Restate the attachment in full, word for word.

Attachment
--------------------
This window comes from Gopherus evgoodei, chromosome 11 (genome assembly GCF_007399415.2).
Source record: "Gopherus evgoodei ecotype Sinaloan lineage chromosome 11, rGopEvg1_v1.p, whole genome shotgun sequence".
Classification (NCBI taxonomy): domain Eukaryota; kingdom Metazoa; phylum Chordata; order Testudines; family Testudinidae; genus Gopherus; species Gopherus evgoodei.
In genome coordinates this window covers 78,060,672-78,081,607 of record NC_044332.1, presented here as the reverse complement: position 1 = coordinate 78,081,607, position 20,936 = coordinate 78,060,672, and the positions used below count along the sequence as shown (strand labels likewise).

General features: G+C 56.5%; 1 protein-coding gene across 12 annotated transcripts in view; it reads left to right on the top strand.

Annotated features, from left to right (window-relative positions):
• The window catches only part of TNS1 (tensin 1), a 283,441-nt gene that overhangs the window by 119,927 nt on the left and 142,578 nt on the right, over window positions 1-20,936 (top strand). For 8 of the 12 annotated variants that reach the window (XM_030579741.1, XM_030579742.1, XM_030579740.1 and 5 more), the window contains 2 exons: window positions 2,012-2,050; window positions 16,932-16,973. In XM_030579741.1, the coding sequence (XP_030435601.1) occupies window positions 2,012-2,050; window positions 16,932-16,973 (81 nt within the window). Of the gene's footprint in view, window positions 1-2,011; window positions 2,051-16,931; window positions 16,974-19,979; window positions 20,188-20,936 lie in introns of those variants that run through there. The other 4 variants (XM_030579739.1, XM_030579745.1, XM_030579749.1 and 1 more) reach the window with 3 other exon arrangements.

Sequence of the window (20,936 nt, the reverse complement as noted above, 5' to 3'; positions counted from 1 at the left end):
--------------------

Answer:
This window comes from Gopherus evgoodei, chromosome 11 (genome assembly GCF_007399415.2).
Source record: "Gopherus evgoodei ecotype Sinaloan lineage chromosome 11, rGopEvg1_v1.p, whole genome shotgun sequence".
Classification (NCBI taxonomy): domain Eukaryota; kingdom Metazoa; phylum Chordata; order Testudines; family Testudinidae; genus Gopherus; species Gopherus evgoodei.
In genome coordinates this window covers 78,060,672-78,081,607 of record NC_044332.1, presented here as the reverse complement: position 1 = coordinate 78,081,607, position 20,936 = coordinate 78,060,672, and the positions used below count along the sequence as shown (strand labels likewise).

General features: G+C 56.5%; 1 protein-coding gene across 12 annotated transcripts in view; it reads left to right on the top strand.

Annotated features, from left to right (window-relative positions):
• The window catches only part of TNS1 (tensin 1), a 283,441-nt gene that overhangs the window by 119,927 nt on the left and 142,578 nt on the right, over window positions 1-20,936 (top strand). For 8 of the 12 annotated variants that reach the window (XM_030579741.1, XM_030579742.1, XM_030579740.1 and 5 more), the window contains 2 exons: window positions 2,012-2,050; window positions 16,932-16,973. In XM_030579741.1, the coding sequence (XP_030435601.1) occupies window positions 2,012-2,050; window positions 16,932-16,973 (81 nt within the window). Of the gene's footprint in view, window positions 1-2,011; window positions 2,051-16,931; window positions 16,974-19,979; window positions 20,188-20,936 lie in introns of those variants that run through there. The other 4 variants (XM_030579739.1, XM_030579745.1, XM_030579749.1 and 1 more) reach the window with 3 other exon arrangements.

Sequence of the window (20,936 nt, the reverse complement as noted above, 5' to 3'; positions counted from 1 at the left end):